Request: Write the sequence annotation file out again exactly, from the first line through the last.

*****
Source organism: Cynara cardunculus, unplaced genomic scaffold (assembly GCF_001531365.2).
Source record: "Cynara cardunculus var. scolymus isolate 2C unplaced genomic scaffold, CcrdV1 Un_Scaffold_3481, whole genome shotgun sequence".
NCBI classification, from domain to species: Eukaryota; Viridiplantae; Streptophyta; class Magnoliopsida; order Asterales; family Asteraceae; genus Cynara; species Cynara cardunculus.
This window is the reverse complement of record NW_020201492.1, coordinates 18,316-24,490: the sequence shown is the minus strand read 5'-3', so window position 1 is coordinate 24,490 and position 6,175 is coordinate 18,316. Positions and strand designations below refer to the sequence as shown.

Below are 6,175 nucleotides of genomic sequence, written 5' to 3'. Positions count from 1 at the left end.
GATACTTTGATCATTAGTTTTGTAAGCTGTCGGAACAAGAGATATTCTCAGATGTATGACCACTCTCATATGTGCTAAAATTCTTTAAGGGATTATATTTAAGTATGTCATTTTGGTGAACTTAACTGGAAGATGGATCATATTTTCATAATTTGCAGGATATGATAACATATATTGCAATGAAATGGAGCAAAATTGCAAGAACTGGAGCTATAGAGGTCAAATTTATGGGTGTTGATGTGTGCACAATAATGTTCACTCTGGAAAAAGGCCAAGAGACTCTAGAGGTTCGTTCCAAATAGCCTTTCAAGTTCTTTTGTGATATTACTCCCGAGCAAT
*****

Source organism: Cynara cardunculus, unplaced genomic scaffold (assembly GCF_001531365.2).
Source record: "Cynara cardunculus var. scolymus isolate 2C unplaced genomic scaffold, CcrdV1 Un_Scaffold_3481, whole genome shotgun sequence".
NCBI classification, from domain to species: Eukaryota; Viridiplantae; Streptophyta; class Magnoliopsida; order Asterales; family Asteraceae; genus Cynara; species Cynara cardunculus.
This window is the reverse complement of record NW_020201492.1, coordinates 18,316-24,490: the sequence shown is the minus strand read 5'-3', so window position 1 is coordinate 24,490 and position 6,175 is coordinate 18,316. Positions and strand designations below refer to the sequence as shown.

Below are 6,175 nucleotides of genomic sequence, written 5' to 3'. Positions count from 1 at the left end.
GATACTTTGATCATTAGTTTTGTAAGCTGTCGGAACAAGAGATATTCTCAGATGTATGACCACTCTCATATGTGCTAAAATTCTTTAAGGGATTATATTTAAGTATGTCATTTTGGTGAACTTAACTGGAAGATGGATCATATTTTCATAATTTGCAGGATATGATAACATATATTGCAATGAAATGGAGCAAAATTGCAAGAACTGGAGCTATAGAGGTCAAATTTATGGGTGTTGATGTGTGCACAATAATGTTCACTCTGGAAAAAGGCCAAGAGACTCTAGAGGTTCGTTCCAAATAGCCTTTCAAGTTCTTTTGTGATATTACTCCCGAGCAAT